Acute Pancreatitis in Type 2 Diabetes Treated With Exenatide or Sitagliptin: A retrospective observational pharmacy claims analysis. Rajesh Garg et al. Diabetes Care Diabetes Care November 2010 vol. 33 no. However, this was a relatively short study, and it was run under the auspices of a commercial organization that profits from selling this very expensive drug. A far more conclusive, and damaging, study was conducted by highly regarded researchers at UCLA's Medical School. They carefully autopsied the pancreases of people with diabetes who had died of strokes and head injuries. About half of these people had been taking an incretin drug for at least a year. All but one were on Januvia, the other was on Byetta. The most troubling finding of this study was that all the people with diabetes who had taken these incretin drugs for a year or more had very abnormal findings when their pancreases were examined. The abnormalities included the presence of an abnormally high number of both beta cells and alpha cells--more than three times greater than normal and the fact that these cells were arranged in "eccentric" islets that were proliferating into the pancreatic ducts in an unusual way. The people taking these incretin drugs were also found to have tiny glandular tumors scattered throughout their pancreases. None of the pancreases of the people who had had diabetes but had not taken these drugs displayed any of these abnormalities. The proliferative changes observed were of the type associated with pancreatitis. Most of the tumors found in people taking Januvia were adenomas--a type of glandular tumor that starts out benign but can over time turn cancerous. They also found a 1 cm neuroendocrine tumor in the pancreas of one patient who had been taking Januvia. The scientists Continue reading >>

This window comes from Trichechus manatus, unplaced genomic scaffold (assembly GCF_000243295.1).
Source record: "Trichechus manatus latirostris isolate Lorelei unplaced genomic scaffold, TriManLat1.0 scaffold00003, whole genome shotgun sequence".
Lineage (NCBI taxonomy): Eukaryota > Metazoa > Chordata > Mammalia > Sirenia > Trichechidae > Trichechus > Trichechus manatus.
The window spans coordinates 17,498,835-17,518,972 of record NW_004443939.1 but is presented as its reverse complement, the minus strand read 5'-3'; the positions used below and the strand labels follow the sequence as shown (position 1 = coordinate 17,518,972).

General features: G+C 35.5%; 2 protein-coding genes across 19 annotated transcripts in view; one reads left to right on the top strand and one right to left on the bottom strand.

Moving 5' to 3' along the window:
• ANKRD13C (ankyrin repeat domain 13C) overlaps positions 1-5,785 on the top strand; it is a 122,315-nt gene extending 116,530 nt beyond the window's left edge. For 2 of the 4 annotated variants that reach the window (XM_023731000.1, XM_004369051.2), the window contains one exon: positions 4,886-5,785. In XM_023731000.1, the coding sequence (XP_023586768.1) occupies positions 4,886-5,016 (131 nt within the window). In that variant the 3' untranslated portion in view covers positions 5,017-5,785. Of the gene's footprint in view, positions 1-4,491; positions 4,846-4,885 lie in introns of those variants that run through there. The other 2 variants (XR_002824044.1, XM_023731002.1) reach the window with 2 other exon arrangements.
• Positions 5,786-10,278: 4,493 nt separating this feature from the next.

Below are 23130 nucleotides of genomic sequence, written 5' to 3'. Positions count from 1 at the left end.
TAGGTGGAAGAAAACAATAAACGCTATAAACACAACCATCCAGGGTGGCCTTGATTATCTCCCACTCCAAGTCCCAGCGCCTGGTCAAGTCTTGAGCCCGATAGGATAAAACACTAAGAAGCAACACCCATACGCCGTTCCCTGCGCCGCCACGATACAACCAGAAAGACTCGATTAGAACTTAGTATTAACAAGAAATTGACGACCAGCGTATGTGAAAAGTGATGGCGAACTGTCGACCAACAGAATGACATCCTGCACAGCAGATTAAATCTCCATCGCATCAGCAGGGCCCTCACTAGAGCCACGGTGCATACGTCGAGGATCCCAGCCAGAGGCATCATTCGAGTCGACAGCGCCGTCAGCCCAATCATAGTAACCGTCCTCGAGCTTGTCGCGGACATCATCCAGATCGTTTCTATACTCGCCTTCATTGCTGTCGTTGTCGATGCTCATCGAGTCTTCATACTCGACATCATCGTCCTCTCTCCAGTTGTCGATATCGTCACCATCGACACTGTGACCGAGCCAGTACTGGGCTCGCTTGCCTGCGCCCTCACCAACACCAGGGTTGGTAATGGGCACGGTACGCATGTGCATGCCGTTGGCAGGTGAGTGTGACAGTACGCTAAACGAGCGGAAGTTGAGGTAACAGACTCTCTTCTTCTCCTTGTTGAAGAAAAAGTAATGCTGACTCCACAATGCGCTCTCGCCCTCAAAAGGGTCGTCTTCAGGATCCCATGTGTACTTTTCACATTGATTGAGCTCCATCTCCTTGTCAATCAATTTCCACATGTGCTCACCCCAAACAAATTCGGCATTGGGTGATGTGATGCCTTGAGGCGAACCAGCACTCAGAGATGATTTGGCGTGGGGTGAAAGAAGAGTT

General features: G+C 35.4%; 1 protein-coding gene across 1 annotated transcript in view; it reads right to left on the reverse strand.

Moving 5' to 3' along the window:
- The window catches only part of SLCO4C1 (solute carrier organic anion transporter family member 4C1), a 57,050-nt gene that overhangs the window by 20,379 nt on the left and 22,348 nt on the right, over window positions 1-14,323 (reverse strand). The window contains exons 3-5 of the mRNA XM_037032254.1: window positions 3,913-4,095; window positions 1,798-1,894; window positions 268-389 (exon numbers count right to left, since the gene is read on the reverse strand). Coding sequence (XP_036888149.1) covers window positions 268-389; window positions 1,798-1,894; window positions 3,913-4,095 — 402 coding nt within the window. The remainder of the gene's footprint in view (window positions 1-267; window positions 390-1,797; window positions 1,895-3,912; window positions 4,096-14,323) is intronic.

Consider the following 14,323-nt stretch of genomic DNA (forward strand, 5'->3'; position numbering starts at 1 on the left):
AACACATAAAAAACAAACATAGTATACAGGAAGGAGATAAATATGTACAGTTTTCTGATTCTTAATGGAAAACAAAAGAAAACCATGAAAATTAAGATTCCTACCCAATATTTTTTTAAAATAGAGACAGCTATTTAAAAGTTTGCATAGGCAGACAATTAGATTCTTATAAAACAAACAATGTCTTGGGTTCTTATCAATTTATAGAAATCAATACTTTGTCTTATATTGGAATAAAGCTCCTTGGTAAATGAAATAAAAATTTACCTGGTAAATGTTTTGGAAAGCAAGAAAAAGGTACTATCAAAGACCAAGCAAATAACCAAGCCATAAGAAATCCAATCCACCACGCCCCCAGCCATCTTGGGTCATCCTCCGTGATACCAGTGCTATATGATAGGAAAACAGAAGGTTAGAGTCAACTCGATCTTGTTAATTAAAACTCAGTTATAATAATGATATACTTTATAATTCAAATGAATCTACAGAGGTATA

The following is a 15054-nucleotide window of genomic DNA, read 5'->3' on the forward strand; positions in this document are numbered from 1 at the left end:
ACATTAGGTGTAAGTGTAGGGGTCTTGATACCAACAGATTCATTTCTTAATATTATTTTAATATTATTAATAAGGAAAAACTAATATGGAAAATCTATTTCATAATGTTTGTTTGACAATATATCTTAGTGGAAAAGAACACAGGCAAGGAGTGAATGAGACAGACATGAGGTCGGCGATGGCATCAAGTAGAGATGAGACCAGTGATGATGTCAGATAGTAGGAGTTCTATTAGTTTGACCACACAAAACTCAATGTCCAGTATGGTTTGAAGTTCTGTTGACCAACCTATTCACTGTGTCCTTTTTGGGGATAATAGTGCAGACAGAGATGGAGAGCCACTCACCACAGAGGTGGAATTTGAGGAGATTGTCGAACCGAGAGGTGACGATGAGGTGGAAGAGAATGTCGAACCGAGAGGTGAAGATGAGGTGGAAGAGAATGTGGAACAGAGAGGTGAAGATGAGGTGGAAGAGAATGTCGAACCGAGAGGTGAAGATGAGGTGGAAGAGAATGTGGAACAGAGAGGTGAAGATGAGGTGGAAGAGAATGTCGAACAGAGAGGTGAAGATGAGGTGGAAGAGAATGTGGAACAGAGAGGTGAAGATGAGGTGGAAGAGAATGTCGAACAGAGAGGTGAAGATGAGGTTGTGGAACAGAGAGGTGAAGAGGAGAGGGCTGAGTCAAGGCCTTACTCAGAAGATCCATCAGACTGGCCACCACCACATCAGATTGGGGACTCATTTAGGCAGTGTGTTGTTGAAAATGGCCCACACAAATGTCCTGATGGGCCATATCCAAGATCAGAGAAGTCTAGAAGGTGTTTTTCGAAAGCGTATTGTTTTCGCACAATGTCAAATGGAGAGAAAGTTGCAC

Detail-document: Pharmacist's Letter